Fingerprint scanners have been manufactured in masses for mobile phones due to Apple’s Touch ID system, but have of course been integrated on laptops for years, yet are hardly used. The Touch ID system from Apple is quite impressive from a security perspective, however fingerprint scanners are not the be-all, end-all solution for identity theft and cybersecurity prevention as we leave fingerprints on every surface we touch. There have been many examples of Apple's Touch ID being bypassed through the use of scanners, latex and patience.

The most current widespread authentication approach employs solely using passwords. Deployment of proper biometric solutions should significantly reduce identity thefts, with great benefits for the economy by eliminating the use of just passwords from the equation in place of more reliable solutions. The most successful way to use biometrics for security is to incorporate multi-factor authentication which would reduce risk by involving separate types of factors that would require an attacker to use different methods of attack, thus making a breach more difficult.

Multi-factor authentication combines at least two of the following methods to strongly authenticate a user. Therefore a PIN plus a password is not actually multi-factor, since both items are something you know. Full three-factor authentication, when combined with a device ID, allows enterprises to easily combine "what we have" and "what we know" with the all-important "who we are". Thereby integrating a core benefit to future security systems, including;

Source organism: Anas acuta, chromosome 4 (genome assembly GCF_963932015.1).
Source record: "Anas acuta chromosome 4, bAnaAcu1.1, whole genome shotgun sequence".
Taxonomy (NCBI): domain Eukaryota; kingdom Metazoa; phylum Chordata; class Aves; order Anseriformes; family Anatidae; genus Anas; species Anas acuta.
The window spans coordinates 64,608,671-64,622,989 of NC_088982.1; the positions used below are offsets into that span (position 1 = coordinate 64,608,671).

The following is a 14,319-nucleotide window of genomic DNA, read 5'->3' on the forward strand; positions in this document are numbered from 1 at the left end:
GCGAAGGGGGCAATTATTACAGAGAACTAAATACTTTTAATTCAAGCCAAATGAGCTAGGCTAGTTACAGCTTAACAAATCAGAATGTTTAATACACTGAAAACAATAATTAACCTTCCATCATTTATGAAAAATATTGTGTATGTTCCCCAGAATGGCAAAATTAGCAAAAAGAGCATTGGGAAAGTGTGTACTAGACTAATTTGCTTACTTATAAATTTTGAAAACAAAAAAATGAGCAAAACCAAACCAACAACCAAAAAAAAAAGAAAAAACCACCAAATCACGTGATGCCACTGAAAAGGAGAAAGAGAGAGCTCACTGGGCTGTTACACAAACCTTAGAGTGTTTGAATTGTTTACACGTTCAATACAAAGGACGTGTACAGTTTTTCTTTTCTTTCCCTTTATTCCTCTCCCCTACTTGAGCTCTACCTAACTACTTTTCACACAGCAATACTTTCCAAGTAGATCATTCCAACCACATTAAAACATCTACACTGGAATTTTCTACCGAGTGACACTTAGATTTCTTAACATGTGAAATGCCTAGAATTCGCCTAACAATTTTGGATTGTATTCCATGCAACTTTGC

• Something you know (typically a password/PIN)
  • Something you have (a trusted device identifier that is not easily duplicated, e.g. location)
  • Something you are (a unique biometric)

Widespread Adoption and Concerns

Trust is particularly important for consumers when it comes to using biometrics for financial institutions and merchant purchases, including identify theft, account blocking inconvenience, etc. We can expect the first true full-scale biometrics deployment will involve mobile payments and other financial organizations.

It’s estimated that online "direct" fraud is costing the global economy around £60bn a year. The associated indirect costs of identity theft and recovery have not been fully quantified but it’s possibly 10 times the actual direct costs. Large e-commerce merchants believe that fraud is inevitable but understand that their prevention efforts will result in more positive customer relationships and ensuring the proper security measures are in place will help that.

In order to make biometric authentication successful, companies need to introduce multi-factor authentication and be sure that users are educated on how and why they are using biometrics.

Photo credit: ra2studio / Shutterstock

Kevin CurranKevin Curran is IEEE Senior Member and Faculty of Computing and Engineering, University of Ulster. His achievements include winning and managing UK & European Framework projects and Technology Transfer Schemes. Dr Curran has made significant contributions to advancing the knowledge and understanding of computer networking and systems, evidenced by over 700 published research papers.